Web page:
Remove the pan from heat, and discard the bay leaf. Allow sauce to cool to room temperature. Then, purée the sauce thoroughly in a food processor by pulsing. Place coulis in a fine sieve and let excess liquid drip through to a bowl. If too thick, whisk in enough of the drained liquid to reach the desired consistency. Season to taste with salt and pepper.

A savory coulis is traditionally served under the meat, fish, or vegetable dish — but this is not required reading.

BLUEBERRY COULIS

1 qt fresh blueberries
3 T sugar
1 T fresh lemon juice

Put 1 pint (one half) of the blueberries in a food processor with sugar and lemon juice. Purée, then strain with a colander, pressing on solids to drain excess juice. Add additional sugar and lemon juice to adjust to taste and then refrigerate.

Serve at room temperature. Stir in remaining whole fresh blueberries just before topping or…

He has never been known to use a word that might send a reader to the dictionary. ~William Faulkner (about Ernest Hemingway).

Poor Faulkner. Does he really think big emotions come from big words?
~Ernest Hemingway (about William Faulkner)

This post is not intended to be overly didactic or pontific. That capricious punctuation mark that separates words large and small, the comma, does not lend itself to such stringencies. Commas have been used since ancient times, but the modern comma descended from a revered Italian printer, Aldus Manutius (1449-1515). He also laid claim to italic typeface and the ever underutilized semicolon. Before the comma, the oblique virgule (/) — still the French term for comma — denoted a natural pause in speech. While committing Greek masterpieces to type, Manutius dropped this inclined slash lower relative to the text lines and crafted a distinct dot with a gentle metaphorical curve tailing down to the left. The new mark acquired the name comma, a word derived from the Greek komma (κόμμα) which means “to cut off.”

Always adaptive and even idiosyncratic, textual rules have been historically lax for commas. Over time, comma protocol became more codified and emphasized consistency over tonality. For instance, commas have been used to separate independent clauses when a conjunction (e.g., and, but, or) is used in a compound sentence. With appositives and parenthetical phrases, commas are crucial. Serial commas have also been used to separate listed items before the word “and” in a sentence. While some grammarians have insisted upon a squiggle there, others have not.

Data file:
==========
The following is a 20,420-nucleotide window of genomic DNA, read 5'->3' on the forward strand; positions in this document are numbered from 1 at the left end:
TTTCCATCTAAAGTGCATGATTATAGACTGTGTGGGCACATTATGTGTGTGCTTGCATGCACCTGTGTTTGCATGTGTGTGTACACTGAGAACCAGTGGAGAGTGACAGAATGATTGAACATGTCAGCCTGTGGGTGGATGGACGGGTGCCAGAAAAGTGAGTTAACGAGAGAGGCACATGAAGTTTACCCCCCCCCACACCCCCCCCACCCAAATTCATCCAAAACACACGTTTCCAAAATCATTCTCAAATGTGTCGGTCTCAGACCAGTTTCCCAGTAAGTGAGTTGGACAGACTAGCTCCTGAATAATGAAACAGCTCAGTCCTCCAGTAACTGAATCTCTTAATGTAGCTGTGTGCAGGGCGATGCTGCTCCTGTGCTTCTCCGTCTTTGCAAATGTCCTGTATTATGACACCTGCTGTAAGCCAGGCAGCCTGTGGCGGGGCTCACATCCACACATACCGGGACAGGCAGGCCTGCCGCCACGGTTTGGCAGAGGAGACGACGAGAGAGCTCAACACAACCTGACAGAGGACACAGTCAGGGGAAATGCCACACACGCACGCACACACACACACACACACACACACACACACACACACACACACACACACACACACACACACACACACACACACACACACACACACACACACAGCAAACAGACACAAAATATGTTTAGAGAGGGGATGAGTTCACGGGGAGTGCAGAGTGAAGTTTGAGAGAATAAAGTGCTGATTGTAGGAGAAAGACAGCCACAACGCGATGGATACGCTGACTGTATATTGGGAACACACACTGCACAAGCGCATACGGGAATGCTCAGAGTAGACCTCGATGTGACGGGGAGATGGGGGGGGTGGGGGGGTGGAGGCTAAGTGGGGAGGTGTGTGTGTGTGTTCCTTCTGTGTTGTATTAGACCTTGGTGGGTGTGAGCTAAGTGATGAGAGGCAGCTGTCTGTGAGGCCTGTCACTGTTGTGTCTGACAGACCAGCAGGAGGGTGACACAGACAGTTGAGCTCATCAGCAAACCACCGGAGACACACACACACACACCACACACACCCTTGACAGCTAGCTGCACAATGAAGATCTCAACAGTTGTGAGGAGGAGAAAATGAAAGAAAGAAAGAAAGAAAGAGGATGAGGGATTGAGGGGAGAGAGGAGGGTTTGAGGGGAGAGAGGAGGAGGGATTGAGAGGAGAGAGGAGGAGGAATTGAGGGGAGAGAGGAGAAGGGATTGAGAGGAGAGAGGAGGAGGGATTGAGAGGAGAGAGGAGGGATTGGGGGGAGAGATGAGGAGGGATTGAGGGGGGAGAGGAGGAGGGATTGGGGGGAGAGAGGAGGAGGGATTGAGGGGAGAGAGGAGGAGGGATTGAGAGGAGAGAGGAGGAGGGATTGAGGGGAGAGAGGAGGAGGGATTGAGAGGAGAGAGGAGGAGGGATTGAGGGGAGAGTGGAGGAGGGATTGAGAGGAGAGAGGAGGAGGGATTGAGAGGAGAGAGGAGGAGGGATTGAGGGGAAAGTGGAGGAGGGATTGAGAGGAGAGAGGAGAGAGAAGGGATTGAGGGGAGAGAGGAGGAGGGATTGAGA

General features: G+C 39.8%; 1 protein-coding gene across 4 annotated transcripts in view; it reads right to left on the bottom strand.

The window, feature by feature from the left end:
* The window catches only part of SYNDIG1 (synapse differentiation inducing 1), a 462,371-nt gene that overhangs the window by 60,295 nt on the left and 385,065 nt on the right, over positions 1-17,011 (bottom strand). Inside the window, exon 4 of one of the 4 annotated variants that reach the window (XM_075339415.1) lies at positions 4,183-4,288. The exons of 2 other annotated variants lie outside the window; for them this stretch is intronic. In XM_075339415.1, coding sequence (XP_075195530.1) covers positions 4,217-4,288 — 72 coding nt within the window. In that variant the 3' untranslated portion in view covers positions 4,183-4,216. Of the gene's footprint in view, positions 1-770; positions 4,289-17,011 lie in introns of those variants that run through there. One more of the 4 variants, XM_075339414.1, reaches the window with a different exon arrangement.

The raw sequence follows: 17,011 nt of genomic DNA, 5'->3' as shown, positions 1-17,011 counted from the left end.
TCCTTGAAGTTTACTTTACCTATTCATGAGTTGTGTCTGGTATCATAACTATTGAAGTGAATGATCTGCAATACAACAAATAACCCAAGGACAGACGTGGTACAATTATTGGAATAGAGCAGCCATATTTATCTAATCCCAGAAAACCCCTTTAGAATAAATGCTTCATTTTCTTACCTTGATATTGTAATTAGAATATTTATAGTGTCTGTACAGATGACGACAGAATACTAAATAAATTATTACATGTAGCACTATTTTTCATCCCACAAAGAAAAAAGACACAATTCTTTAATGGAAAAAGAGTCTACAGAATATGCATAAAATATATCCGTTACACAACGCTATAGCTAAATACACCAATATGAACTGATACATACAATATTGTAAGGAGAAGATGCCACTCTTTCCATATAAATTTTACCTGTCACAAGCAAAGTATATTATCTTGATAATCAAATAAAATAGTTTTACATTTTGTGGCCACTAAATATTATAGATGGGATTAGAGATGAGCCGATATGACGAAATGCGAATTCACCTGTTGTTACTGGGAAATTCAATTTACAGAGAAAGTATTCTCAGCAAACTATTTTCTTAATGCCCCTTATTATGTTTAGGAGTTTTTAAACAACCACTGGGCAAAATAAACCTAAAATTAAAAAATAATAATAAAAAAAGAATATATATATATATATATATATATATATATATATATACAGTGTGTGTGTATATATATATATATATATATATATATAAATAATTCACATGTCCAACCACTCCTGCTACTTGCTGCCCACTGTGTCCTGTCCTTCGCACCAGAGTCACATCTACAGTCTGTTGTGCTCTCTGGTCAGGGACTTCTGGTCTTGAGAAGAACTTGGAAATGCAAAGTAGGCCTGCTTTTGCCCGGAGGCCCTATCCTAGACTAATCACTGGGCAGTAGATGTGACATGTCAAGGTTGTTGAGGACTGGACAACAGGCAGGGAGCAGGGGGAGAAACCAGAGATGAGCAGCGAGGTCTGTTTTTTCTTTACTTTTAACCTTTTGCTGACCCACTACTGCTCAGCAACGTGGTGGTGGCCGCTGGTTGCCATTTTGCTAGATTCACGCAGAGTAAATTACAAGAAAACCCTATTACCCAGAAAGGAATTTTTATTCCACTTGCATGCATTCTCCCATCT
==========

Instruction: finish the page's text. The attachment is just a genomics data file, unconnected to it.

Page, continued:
How punctuation rules have changed over time sometimes appears a matter of whimsy. In recent years, rules of thumb seem to be fading and a more laissez-faire approach has returned. More rules tend to be broken than followed in modern prose. Commas are again being inserted by ear and seem more attuned to individual style and meter. When in doubt, sound it out and listen for natural pauses and rhythms.

This recipe aims to gently kindle the hsien, those altruistic souls who promote munificence. The givers, not always the financial ones though. I have a hunch they love pancakes (and openly dislike or feign subservience to Trumpsters, otherwise known as takers).

Homey stuff.

RICOTTA PANCAKES WITH MEYER LEMONS & BLUEBERRIES

2 C all purpose flour
3/4 C sugar
Small pinch of sea salt
1 t baking powder

4 egg yolks
1 C+ ricotta cheese
3/4 C whole milk
2 Meyer lemons, juiced
1 Meyer lemon, zested

4 egg whites
Pinch of sea salt

Butter
1 pint fresh blueberries

Pure maple syrup

Sift together all of the dry ingredients in a large bowl. In another bowl, mix the egg yolks, ricotta, milk and lemon zest and juice. Add the wet ingredients to the dry and stir/fold until combined.

In another bowl, using a whisk or electric mixer, beat the egg whites with a pinch of salt to stiff peaks. Fold the egg whites into the flour mixture, so the pancakes will be light and fluffy.

Preheat griddle or sauté pan.

Melt butter onto the preheated griddle, then spoon or ladle the batter onto the prepared griddle to desired size. When the pancake top shows bubbles and then holes, it is ready to flip. Sprinkle each pancake with a few blueberries and press down lightly. Then, flip the cakes and cook until the bottom is golden as well.

Serve on plates and drizzle with maple syrup.

If to be interesting is to be uncommonplace, it is becoming a question, with me, if there are any commonplace people.
~Mark Twain

I openly admit to primitive pastry and baking skills. My purlieu lies elsewhere, in a more savory world.

The term “muffin” is derived either from the French word moufflet, meaning a soft bread, or from the German word muffe which is the name for a type of cake. Much like pancakes, it is a two bowl yeast free method where you simply fold the wet into the dry. Please do not overmix—this overdevelops the gluten in the flour which causes tough muffins with tunnels and a compact, almost rubbery texture. Always hand stir the batter until just thick and lumpy.